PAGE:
The US military has historically been dominated by men, but women have contributed since the American Revolution. However, it was exactly 100 years ago that women veterans were first offered health care through the Department of Veterans Affairs, known as the VA.
Although VA health care has come a long way since 1923, some women veterans say more is needed to meet their unique needs and challenges.
Jessica Maifield served in the US Army Reserve for 22 years. He remembers visiting the VA in his early years of service.
“I can’t tell you how many times I’ve been stopped in the hallway to say, you know, ‘Who are you here to visit? Who are you seeing?'” Maifield said. “You know, (it) didn’t occur to anyone at the time, 20 years ago, that I was actually the patient.”
Today, Maifield is more recognized in the hallways of the VA: she is a nurse practitioner who offers health care and service to her fellow female veterans.
“It’s very easy to get a referral,” Maifield said. “You know, a lot of people think it’s hard, and it’s a long process, and how long it takes before I can get care, which is a long-standing stigma (at) the VA. It’s good. it’s just, we’re so far away from that and we can easily get people.”
Amy Diaz began her career in the US Army as a supply specialist. She, like Maifield, turned to nursing after retirement providing the specialized care needed by women veterans.
“Primary care is very important for women,” Diaz said. “We want to have access to primary care and women’s services such as gynecological needs, and even mammography is important. Those are all the needs that women need to be healthy.”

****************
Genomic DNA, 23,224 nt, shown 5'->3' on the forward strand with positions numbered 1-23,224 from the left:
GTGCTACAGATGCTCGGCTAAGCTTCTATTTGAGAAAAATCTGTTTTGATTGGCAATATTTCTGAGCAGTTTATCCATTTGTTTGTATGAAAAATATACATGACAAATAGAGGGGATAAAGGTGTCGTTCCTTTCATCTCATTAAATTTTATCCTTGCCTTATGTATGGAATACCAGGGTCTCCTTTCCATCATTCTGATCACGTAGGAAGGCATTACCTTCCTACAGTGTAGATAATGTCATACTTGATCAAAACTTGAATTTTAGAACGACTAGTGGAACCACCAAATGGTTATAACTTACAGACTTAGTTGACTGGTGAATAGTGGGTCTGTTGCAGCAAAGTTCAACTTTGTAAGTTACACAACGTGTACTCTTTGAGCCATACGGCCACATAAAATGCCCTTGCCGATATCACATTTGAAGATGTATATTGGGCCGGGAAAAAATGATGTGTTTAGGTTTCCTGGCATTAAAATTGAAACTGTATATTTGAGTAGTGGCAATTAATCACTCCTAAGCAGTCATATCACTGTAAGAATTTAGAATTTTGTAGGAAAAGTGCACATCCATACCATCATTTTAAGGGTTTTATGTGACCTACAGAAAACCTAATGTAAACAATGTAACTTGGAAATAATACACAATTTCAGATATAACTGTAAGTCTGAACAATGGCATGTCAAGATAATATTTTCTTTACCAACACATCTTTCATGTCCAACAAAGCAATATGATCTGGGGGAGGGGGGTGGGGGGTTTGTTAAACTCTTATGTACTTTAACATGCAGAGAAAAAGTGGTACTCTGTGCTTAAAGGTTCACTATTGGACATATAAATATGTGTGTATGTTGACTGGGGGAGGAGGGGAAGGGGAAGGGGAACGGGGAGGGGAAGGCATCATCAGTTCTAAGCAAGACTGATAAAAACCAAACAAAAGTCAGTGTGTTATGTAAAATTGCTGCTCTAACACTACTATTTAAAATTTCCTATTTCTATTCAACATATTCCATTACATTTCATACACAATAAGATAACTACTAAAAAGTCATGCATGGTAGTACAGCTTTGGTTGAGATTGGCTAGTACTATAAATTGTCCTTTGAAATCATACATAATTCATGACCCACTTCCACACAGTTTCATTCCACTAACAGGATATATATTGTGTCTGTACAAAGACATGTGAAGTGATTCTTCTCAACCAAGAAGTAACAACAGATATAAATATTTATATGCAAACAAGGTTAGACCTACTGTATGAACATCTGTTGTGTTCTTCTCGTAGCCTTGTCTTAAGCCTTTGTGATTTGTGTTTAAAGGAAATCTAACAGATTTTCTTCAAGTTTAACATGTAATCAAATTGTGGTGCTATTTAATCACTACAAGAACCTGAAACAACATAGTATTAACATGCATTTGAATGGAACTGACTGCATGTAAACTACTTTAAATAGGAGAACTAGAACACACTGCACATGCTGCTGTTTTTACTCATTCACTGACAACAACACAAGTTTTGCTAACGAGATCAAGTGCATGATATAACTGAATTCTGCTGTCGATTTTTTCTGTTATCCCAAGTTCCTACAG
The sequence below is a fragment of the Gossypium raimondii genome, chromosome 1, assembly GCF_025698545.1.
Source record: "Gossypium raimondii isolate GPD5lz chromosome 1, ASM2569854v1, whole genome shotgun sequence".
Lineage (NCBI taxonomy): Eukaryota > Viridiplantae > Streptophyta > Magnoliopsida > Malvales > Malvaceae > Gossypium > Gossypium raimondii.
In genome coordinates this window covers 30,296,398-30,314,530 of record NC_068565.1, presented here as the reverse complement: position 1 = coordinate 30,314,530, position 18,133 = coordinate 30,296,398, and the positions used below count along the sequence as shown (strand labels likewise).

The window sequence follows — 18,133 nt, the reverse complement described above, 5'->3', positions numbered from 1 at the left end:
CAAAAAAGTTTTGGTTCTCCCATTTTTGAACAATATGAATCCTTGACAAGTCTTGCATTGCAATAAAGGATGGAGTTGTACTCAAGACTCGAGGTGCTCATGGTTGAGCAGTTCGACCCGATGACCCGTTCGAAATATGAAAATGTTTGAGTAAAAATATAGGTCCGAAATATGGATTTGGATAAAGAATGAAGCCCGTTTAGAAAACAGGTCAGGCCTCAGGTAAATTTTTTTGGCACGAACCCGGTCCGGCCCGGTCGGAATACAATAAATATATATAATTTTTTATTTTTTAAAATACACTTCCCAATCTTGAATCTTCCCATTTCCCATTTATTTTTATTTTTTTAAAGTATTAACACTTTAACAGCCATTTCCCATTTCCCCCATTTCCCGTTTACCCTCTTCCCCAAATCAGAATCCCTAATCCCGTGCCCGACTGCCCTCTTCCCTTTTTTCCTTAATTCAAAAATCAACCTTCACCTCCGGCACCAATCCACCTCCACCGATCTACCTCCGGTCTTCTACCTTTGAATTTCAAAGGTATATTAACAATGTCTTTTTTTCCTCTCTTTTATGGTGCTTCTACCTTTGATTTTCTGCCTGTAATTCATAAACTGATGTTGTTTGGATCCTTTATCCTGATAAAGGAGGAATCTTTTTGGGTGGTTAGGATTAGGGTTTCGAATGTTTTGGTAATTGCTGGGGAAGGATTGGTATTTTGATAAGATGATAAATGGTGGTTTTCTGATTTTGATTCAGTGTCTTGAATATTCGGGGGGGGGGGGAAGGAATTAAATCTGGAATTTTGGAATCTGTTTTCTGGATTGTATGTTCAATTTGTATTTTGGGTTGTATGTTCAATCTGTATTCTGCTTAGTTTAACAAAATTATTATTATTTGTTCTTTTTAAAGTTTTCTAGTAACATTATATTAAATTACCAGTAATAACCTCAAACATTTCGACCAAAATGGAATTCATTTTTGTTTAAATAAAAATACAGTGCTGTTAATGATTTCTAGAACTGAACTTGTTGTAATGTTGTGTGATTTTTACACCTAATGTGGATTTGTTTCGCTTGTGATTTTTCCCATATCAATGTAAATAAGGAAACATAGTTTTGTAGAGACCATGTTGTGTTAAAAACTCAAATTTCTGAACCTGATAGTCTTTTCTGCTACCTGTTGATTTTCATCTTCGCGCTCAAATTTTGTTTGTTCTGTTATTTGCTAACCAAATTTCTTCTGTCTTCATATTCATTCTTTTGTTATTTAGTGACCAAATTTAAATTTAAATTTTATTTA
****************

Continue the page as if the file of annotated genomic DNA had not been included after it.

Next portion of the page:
The VA also offers care for those who have experienced sexual assault. Last year, nearly nine thousand sexual assaults were reported within the military, with more than seven thousand of those reports occurring among active duty personnel.
Navy Reservist Susan Mayes spoke to Local 5 about her experience as a sexual assault survivor. Although she reported her assault to another member of the military, Mayes understands why women in the military who experience sexual assault stay silent.
“I think the issue that they face is, there’s kind of a blind eye to it,” said Mayes. “They don’t want to admit that it happens, and maybe every time it happens. It’s more common than they want to believe it is.”
Mayes understands the emotional frustrations that the military’s sexual assault on women can cause in these circumstances.
“There’s a little sense of shame in what happened. Just not wanting to talk about it, just wanting to bury it and just hope it goes away,” Mayes said. “So I think that’s the biggest hurdle, and not knowing that you can get that treatment for (military sexual trauma) through the VA is one of the biggest hurdles in that as well.”
Mayes didn’t get the legal justice she wanted and admits she didn’t seek the health care she needed.
“At the time, I didn’t really have a plan of care for any kind of treatment, he said. “It didn’t come until my reserve time ended in 1991-92. It wasn’t until 2012 that I started actually dealing with sexual trauma in the military.
Now as a Medical Support Assistant, Mayes has made it her mission to support survivors of sexual assault who seek help from the VA.
“It helps to have someone to talk to and get it out of,” Mayes said. “No matter how painful and painful it is, it will help. So don’t just shut up and don’t look for medicine for it.”